Are you trying to avoid high prices on things like groceries, home furnishings or electronics? Your favourite store may have a price matching policy that can help.
Price matching saves you money by ensuring you get the best price on the item you want — without having to visit a different store or online merchant. Here’s what you need to know about how price matching works in Canada and some tips to help you make the most of it.
» MORE: How to save money on groceries
Price matching, also referred to as a price guarantee, is a policy set by some retailers that stipulates if you find the same item at a lower cost, they’ll match or beat the price.
Depending on the retailer, price matching can be requested online or in-store, typically before you make the purchase. If you’ve already purchased the item in question, some stores may refund the difference (sometimes in the form of a store credit) if you find a lower price elsewhere within a certain amount of time.
The most important thing to remember is that each store has its own price matching qualification criteria, so it’s important to read the terms carefully. Here are some general tips for successful price matching:
Right down to the bar code, make sure you’re comparing apples to apples before invoking a store’s price matching policy.
In some cases, the lower-priced item needs to be available in the same geographic area as the store where you’re trying to price match.
Merchants won’t take your word for it; you’ll need proof of the competitor’s lower price via a physical flyer or a digital record (such as an online flyer or website price).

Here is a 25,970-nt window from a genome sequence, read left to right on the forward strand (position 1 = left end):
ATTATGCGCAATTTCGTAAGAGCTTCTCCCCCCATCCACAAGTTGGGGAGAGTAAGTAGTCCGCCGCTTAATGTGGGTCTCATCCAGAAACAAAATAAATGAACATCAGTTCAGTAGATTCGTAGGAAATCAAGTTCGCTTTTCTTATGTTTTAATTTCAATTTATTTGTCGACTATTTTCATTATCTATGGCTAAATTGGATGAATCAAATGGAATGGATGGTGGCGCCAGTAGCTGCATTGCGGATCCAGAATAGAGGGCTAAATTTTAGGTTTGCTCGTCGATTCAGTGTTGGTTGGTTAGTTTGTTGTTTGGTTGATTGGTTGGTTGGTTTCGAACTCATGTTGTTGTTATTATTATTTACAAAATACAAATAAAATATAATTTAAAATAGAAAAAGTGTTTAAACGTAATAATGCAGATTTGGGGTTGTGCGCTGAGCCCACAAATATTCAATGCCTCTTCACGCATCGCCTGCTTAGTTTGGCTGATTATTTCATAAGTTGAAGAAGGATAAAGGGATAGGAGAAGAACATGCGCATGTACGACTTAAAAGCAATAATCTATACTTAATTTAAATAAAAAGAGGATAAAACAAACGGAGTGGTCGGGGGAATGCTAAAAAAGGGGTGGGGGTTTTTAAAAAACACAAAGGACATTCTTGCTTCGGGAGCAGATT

Stores may exclude holiday sales from their price match guarantee. Clearance items, free stuff (like buy-one-get-one), as-is and demo models, and other special promotions don’t usually qualify either.
The competitor’s lower-priced item may need to be in stock (locally) to qualify.
Brick-and-mortar stores may not be willing to match the price of an online-only retailer (the inverse may also be true). Also, items on sites like Amazon or eBay rarely qualify.
Implemented in 2002, the Scanner Price Accuracy Code is a program that aims to prevent consumers from being overcharged for certain items. If an item with a UPC code scans incorrectly at a store that has volunteered to be a part of the program, you are entitled to one of the following:
The Retail Council of Canada publishes a list of stores that participate in the Scanner Price Accuracy Code program on its website.
Here are the price matching policies of some major Canadian stores. This list is far from exhaustive — always search the FAQs of your favourite retailer’s website to see if they offer something similar.
Assuming a store that offers price matching has the lowest price. Doing this could mean missing out on potential savings!
Using the self-checkout or express lanes. You’ll need to speak with a cashier to get a price match, and the process of documenting the competitor’s price may not be quick, especially if you’re price matching on more than one item.
Taking no for an answer. If the cashier denies a price matching request that you think is covered by the store’s policy, don’t give up. Politely ask for the manager to clarify, or try another cashier.
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Price matching takes time and effort no matter how you slice it. Here are some digital tools that may ease the burden:
Rebee: A digital flyer app that lets you browse dozens of local flyers, compare prices, filter by category and create shopping lists.
Flipp: Plug in your postal code and Flipp (available via website or mobile app) spits out hundreds of local store flyers. Mark your favourite stores, clip coupons, circle items and add stuff to your list.
Sale Whale: With its website or app, Sale Whale lets you browse digital sale flyers and price match between grocery stores. You can also set price alerts for certain items and get notified if those products go on sale.
Nora Dunn is a former financial planner, and has been a digital nomad since 2006. On her site, TheProfessionalHobo.com, she decodes financially sustainable long-term travel. She's on FB and IG @theprofessionalhobo.